8. July 31, 1998 — The Astros trade Carlos Guillen, Freddy Garcia and John Halama to the Mariners for Randy Johnson.

The Astros can't complain about the innings Johnson gave them: a miniscule ERA of 1.28 in 11 stretch-drive starts and a 1.93 ERA in two NLDS starts. However, the Astros were out of the playoffs after the first round, and Johnson bolted for Arizona over the winter. Houston gave up Guillen, who went on to become a three-time All-Star; Garcia, who won 117 games in nine seasons; and Halama, who was a roughly league-average pitcher for almost a decade. That's a high cost indeed.

7. June 27, 2006 — The Dodgers trade Dioner Navarro, Jae Seo and Justin Ruggiano to the Rays for Mark Hendrickson, Toby Hall, and cash.

Hall gave the Dodgers useful part-time at-bats, but Hendrickson did little to advance the cause. As for Navarro, this season he's emerged as one of the game's top catchers, and he's still just 24 years of age. For the Dodgers' efforts, they were swept in NLDS by the Mets. For the Rays' efforts, they'll have a cornerstone catcher for years to come.

6. July 29, 1998 — The Cubs trade Jon Garland to the White Sox for Matt Karchner.

This rare intra-Chicago swap didn't go so well for the North Siders. Karchner gave the Cubs very little in parts of three seasons. As for Garland, for seven-plus seasons he gave the Sox innings and better-than-average ERAs. Considering how much trouble the Cubs have had filling out their rotations over the years, Garland's was a costly departure.

5. July 4, 1998 — The Dodgers trade Paul Konerko and Dennys Reyes to the Reds for Jeff Shaw.

Shaw, a closer, was mostly useful during his time in L.A., but the team never made the postseason. And at a cost of Konerko and Reyes? Konerko is closing in on 300 career home runs, and Reyes has been a capable reliever for 12 seasons. Shaw's career ended after the 2001 season.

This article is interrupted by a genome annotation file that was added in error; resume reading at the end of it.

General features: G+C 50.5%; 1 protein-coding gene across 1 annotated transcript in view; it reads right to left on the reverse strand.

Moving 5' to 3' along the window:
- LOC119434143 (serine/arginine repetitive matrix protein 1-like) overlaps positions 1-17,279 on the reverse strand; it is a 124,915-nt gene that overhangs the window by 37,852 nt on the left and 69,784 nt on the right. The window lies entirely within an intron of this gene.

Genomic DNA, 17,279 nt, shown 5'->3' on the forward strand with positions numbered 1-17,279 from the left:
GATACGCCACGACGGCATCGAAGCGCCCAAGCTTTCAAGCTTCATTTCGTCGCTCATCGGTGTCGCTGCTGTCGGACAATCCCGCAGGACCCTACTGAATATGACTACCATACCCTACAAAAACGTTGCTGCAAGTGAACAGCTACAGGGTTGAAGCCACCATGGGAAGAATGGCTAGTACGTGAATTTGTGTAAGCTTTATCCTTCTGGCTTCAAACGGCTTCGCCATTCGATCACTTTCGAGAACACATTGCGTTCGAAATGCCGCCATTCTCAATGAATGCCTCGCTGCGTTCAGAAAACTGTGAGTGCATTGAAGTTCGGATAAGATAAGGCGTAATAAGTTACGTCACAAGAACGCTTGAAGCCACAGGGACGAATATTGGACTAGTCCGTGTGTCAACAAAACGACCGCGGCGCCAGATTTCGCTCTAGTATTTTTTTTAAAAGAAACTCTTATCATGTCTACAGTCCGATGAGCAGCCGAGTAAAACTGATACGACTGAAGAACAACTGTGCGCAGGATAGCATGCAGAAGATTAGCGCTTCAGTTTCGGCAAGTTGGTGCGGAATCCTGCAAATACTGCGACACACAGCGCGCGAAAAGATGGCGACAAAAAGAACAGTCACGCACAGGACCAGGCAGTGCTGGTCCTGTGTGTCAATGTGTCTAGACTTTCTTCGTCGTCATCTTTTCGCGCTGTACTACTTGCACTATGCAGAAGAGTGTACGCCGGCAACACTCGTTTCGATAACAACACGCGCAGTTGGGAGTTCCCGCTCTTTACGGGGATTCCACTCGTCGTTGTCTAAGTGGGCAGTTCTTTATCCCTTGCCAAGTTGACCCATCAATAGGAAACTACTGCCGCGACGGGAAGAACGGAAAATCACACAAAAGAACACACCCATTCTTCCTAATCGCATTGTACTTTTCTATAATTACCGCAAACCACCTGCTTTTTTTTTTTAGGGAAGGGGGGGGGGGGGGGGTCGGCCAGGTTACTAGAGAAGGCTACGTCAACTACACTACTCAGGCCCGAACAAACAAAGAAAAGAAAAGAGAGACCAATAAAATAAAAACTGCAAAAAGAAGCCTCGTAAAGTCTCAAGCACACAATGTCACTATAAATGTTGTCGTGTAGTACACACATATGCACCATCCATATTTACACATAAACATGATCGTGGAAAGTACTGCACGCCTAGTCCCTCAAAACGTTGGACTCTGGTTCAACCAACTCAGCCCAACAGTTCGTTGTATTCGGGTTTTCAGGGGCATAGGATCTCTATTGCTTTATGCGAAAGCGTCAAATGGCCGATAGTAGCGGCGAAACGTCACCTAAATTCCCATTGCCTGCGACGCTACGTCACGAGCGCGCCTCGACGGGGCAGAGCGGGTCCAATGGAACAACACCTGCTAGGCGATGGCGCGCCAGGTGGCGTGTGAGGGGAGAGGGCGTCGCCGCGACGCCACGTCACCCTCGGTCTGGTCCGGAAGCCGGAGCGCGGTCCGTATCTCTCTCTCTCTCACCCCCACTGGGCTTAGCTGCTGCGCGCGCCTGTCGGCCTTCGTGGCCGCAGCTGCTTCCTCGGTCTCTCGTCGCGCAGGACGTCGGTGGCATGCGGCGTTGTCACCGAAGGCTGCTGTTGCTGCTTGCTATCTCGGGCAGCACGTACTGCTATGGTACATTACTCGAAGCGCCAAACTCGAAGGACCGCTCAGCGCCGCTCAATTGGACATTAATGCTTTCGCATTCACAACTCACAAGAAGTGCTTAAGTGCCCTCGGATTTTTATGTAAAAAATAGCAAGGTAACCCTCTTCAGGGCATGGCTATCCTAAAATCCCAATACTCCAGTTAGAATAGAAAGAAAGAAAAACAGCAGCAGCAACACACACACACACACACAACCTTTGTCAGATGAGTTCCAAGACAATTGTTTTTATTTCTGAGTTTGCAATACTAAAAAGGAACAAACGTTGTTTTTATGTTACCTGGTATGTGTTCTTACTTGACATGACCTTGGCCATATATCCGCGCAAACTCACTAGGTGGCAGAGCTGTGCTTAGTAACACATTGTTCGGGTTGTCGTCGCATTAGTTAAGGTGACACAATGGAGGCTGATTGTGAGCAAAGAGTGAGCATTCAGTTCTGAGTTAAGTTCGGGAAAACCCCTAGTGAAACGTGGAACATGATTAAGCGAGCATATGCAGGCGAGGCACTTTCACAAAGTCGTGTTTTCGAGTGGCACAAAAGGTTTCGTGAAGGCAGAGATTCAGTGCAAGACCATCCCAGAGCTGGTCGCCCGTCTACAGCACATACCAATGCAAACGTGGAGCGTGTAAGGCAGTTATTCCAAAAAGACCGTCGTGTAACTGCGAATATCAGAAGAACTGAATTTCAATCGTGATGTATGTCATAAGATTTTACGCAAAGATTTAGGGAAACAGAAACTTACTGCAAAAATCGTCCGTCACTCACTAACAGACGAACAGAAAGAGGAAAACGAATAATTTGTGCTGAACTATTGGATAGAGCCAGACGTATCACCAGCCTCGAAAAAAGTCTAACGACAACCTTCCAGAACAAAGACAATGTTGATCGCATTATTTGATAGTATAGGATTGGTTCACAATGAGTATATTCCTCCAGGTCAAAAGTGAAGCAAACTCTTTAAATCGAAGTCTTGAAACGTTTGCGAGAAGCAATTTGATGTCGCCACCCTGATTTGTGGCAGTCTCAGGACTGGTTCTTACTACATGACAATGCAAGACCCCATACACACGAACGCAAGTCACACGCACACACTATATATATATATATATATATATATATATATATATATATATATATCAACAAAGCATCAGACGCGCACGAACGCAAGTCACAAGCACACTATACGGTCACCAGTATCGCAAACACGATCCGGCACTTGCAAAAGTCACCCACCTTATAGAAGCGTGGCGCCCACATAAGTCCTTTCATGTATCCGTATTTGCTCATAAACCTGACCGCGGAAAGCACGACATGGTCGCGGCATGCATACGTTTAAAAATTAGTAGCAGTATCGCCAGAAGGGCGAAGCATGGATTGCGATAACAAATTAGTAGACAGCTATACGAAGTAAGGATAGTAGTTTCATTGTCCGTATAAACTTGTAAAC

4. July 31, 2002 — The Mets trade Bobby Jones, Jason Bay and Josh Reynolds to the Padres for Steve Reed and Jason Middlebrook.

Obviously, Bay is the key to this one. In order to bolster the bullpen, the Mets parted with a young outfielder who's now a career .282 AVG/.376 OBP/.518 SLG hitter (and, coincidentally, one of the prizes of the current deadline). They got good relief out of the deal, but it wasn't worth giving up a player like Bay.

3. July 31, 1999 — The Mets trade Jason Isringhausen to the A's for Billy Taylor.

Isringhausen, after leaving New York, became a dominating closer for the A's and Cardinals, and now he's working on 300 career saves. Taylor, though, logged a ghastly 8.10 ERA during his stay in Queens. But wait — it gets worse, Mets fans ...

2. July 30, 2004 — The Mets trade Scott Kazmir and Jose Diaz to the Rays for Victor Zambrano and Bartolome Fortunato.

Zambrano was uniformly awful as a Met and is now out of the majors. Kazmir, in contrast, has evolved into one of the best young pitchers in baseball. This year, Kazmir may win the ERA title, provided he logs a qualifying number of innings, and last season he led the AL in strikeouts as a 23-year-old. The Mets will regret this one for the next decade or so.

1. June 27, 2002 — The Expos trade Grady Sizemore, Cliff Lee, Brandon Phillips, and Lee Stevens to the Indians for Bartolo Colon and Tim Drew.

Omar Minaya paid dearly — beyond dearly — for roughly two months of Colon. Colon gave the Expos high-quality innings down the stretch, but they finished 12 games out of playoff position. In the service of making that run, the Expos gave up, most notably, Sizemore (one of the best young players in baseball and already a three-time All-Star), Lee (possibly the AL Cy Young winner this season), and Phillips (a 30-30 player last season as a 26-year-old), who's now a Red. The state of Ohio remains grateful.

Author:Fox Sports
Author's Website:
Added: July 28, 2008